Michael Darnton

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About Michael Darnton

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    Have knife, will travel.

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    Check out my photos: http://flickr.com/photos/mdarnton

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  1. When I started in this business I was plagued by recurring back pain and read something somewhere that suggested my chair was too high. I moved it down several inches lower than I thought was right, so I couldn't lean over my work, and haven't had a single backache since.
  2. A Finnish guitar company has been making guitars from Thermowood since at least the mid 90s. I started using baked wood around 1999 because of their lead and had zero failures from that. It doesn't crumble. Guitars are thinner, with much more stress than violins, so there isn't any reason not to use it for violins. I do NOT believe Vuillaumes were cooked, though that is the popular myth. Baked wood has specific traits that I have never seen on one, though I have seen a few that were treated with nitric acid. Nitric acid turns wood into something like dried burned toast. From working with bow makers Vuillaume would have known all about nitric acid except that it doesn't destroy pernambuco the way it does maple and spruce. There were a few other French makers from around the same time and later who also used nitric acid, and it is relatively easy to recognize once you've seen a few examples. https://landola.fi/en/thermotonewood/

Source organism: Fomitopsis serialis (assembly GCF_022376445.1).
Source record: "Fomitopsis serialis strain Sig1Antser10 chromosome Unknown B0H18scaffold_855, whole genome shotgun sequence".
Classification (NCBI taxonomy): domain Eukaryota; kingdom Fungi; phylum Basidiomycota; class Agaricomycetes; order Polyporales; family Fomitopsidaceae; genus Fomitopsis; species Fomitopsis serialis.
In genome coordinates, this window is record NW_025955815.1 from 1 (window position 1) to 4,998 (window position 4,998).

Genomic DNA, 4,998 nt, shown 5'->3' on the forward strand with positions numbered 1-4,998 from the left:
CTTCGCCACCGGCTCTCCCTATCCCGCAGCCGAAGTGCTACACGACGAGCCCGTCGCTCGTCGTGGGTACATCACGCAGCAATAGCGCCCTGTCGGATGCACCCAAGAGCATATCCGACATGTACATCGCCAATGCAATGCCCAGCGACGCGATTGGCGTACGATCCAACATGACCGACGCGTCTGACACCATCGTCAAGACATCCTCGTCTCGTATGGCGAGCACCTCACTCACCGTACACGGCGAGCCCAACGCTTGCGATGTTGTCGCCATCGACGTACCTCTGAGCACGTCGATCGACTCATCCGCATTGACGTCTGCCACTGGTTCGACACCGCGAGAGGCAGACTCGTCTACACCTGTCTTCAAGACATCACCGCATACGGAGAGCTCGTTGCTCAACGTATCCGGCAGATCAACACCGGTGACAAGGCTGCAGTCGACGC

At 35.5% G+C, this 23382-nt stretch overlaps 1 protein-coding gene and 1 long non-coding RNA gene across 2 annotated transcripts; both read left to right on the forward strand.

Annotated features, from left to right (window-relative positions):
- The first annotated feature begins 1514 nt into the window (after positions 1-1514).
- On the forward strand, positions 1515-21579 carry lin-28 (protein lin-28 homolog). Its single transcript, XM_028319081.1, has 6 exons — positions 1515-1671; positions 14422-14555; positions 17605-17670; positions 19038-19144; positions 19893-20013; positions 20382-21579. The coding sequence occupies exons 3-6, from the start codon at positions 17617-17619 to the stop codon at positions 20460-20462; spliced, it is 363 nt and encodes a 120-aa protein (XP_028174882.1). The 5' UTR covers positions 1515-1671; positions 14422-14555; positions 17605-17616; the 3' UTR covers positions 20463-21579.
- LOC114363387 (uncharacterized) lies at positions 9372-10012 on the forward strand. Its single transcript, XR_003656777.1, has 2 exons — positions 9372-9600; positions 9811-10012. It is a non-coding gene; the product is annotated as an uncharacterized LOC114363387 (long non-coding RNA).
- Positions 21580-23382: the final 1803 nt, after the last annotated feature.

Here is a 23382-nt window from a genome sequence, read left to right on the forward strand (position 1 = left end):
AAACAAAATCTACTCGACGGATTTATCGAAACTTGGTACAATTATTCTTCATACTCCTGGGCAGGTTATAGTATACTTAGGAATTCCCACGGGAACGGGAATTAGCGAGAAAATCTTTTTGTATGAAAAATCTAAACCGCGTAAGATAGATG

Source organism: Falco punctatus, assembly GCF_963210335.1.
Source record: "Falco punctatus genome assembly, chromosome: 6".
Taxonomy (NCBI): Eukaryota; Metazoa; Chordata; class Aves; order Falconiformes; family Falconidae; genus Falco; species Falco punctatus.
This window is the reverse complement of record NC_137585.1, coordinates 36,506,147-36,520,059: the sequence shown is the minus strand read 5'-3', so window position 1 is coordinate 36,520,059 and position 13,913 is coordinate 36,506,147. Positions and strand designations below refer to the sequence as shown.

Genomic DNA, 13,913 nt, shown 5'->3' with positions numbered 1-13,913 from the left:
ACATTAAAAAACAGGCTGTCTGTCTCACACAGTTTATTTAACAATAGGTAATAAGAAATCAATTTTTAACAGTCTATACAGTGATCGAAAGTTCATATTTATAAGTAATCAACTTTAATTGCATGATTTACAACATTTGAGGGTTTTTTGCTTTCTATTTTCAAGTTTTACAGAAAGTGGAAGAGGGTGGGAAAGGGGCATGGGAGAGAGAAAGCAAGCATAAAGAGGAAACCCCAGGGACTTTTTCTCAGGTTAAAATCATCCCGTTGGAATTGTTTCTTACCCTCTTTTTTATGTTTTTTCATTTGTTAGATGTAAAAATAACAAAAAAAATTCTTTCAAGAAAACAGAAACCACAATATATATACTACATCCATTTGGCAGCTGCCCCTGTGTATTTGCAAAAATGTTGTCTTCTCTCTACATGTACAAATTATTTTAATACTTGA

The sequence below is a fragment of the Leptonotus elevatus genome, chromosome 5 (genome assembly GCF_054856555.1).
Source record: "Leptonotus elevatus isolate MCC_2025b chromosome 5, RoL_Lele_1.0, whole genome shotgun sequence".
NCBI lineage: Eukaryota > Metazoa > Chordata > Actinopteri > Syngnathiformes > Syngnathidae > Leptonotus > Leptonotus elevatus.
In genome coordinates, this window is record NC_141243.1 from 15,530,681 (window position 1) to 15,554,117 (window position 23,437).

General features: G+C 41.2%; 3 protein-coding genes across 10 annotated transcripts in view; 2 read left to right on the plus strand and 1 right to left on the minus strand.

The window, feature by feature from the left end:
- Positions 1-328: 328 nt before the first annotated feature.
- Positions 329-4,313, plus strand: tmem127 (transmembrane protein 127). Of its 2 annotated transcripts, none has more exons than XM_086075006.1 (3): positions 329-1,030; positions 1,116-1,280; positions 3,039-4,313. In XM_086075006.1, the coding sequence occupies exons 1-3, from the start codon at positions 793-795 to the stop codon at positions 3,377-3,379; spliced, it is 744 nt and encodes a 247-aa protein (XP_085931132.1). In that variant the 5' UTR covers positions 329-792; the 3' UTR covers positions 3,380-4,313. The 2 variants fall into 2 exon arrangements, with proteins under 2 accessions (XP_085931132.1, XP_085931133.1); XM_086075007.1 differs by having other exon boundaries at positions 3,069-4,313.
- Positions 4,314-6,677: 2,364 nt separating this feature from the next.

3. I do not see ideas that could not be derived from the earliest Amati instruments. Why credit the Brescians when it is all right there in your own tradition?
  4. All of the "Brescian" influence I see in Cremonese making always tracks back to the Bros Amati, who are, in my opinion, the best makers ever. Which basically means Hieronymus Amati, I guess. Long Strads, too, are basically just long Bros Amati violins, as are the late Strads. Whattaguy!
  5. i have not read Roger's method, but can say that there's a danger in doing all the antiquing at the end that it will look like it happened all at once. In reality, some scratches and types of wear get polished out through time, some don't, the various colors of dirt are different, etc., so if you are doing it all at once, you have to consider that. It sounds like his method will give a more natural result, as if it happened gradually.
  6. I agree with you about the A Guarneri sound. To me it's been a testament to the Cremonese method that one of their worst makers could make some of the nicer sounding violins. Perhaps it's as you say, that this exaggeration is a good thing.
  7. Del Gesu doesn't do this all of the time, and I don't copy it. My pet theory is this: it seems universally considered that Andrea Guarneri was the least talented of the Cremonese makers, and one can see that he often gets in trouble in places and doesn't know when to stop, and this is his most consistent example. When I saw my first one, the person showing it to me pointed to the big dents inside each corner on the back and told me that this effect, which looks like he pushed his thumbs deep into the wood, was consistent with him. And it mostly is. I don't think it's intentional--I just don't think he knew what to do there, and del Gesu learned that from him. You don't see the same thing in any other Cremonese maker. What you are referring to as a consistent Cremonese effect is probably something I don't even think about, since I started looking at violins critically long before I became a maker.